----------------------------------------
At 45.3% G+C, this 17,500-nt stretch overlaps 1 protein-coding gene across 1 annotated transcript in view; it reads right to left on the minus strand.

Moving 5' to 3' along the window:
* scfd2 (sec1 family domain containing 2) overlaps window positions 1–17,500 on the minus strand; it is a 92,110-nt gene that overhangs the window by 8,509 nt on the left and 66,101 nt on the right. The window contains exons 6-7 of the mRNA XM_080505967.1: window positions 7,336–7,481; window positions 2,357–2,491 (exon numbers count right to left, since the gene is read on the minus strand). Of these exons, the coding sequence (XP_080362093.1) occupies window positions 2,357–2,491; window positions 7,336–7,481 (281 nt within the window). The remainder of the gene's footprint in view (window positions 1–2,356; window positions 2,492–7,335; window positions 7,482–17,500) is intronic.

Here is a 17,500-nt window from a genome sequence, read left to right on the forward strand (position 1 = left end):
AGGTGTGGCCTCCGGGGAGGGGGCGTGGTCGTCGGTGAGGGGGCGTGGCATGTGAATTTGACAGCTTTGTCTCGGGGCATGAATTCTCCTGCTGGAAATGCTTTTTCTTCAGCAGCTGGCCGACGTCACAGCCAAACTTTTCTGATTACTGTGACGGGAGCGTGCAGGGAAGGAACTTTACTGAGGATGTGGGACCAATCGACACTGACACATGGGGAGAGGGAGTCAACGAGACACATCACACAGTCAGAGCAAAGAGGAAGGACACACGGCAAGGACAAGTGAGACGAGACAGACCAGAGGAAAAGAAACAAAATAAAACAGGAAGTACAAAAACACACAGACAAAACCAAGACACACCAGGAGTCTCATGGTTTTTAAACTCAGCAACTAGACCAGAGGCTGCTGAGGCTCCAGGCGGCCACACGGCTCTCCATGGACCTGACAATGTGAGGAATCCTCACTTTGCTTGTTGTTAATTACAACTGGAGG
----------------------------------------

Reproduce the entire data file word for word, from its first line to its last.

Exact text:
At 45.3% G+C, this 17,500-nt stretch overlaps 1 protein-coding gene across 1 annotated transcript in view; it reads right to left on the minus strand.

Moving 5' to 3' along the window:
* scfd2 (sec1 family domain containing 2) overlaps window positions 1–17,500 on the minus strand; it is a 92,110-nt gene that overhangs the window by 8,509 nt on the left and 66,101 nt on the right. The window contains exons 6-7 of the mRNA XM_080505967.1: window positions 7,336–7,481; window positions 2,357–2,491 (exon numbers count right to left, since the gene is read on the minus strand). Of these exons, the coding sequence (XP_080362093.1) occupies window positions 2,357–2,491; window positions 7,336–7,481 (281 nt within the window). The remainder of the gene's footprint in view (window positions 1–2,356; window positions 2,492–7,335; window positions 7,482–17,500) is intronic.

Here is a 17,500-nt window from a genome sequence, read left to right on the forward strand (position 1 = left end):
AGGTGTGGCCTCCGGGGAGGGGGCGTGGTCGTCGGTGAGGGGGCGTGGCATGTGAATTTGACAGCTTTGTCTCGGGGCATGAATTCTCCTGCTGGAAATGCTTTTTCTTCAGCAGCTGGCCGACGTCACAGCCAAACTTTTCTGATTACTGTGACGGGAGCGTGCAGGGAAGGAACTTTACTGAGGATGTGGGACCAATCGACACTGACACATGGGGAGAGGGAGTCAACGAGACACATCACACAGTCAGAGCAAAGAGGAAGGACACACGGCAAGGACAAGTGAGACGAGACAGACCAGAGGAAAAGAAACAAAATAAAACAGGAAGTACAAAAACACACAGACAAAACCAAGACACACCAGGAGTCTCATGGTTTTTAAACTCAGCAACTAGACCAGAGGCTGCTGAGGCTCCAGGCGGCCACACGGCTCTCCATGGACCTGACAATGTGAGGAATCCTCACTTTGCTTGTTGTTAATTACAACTGGAGG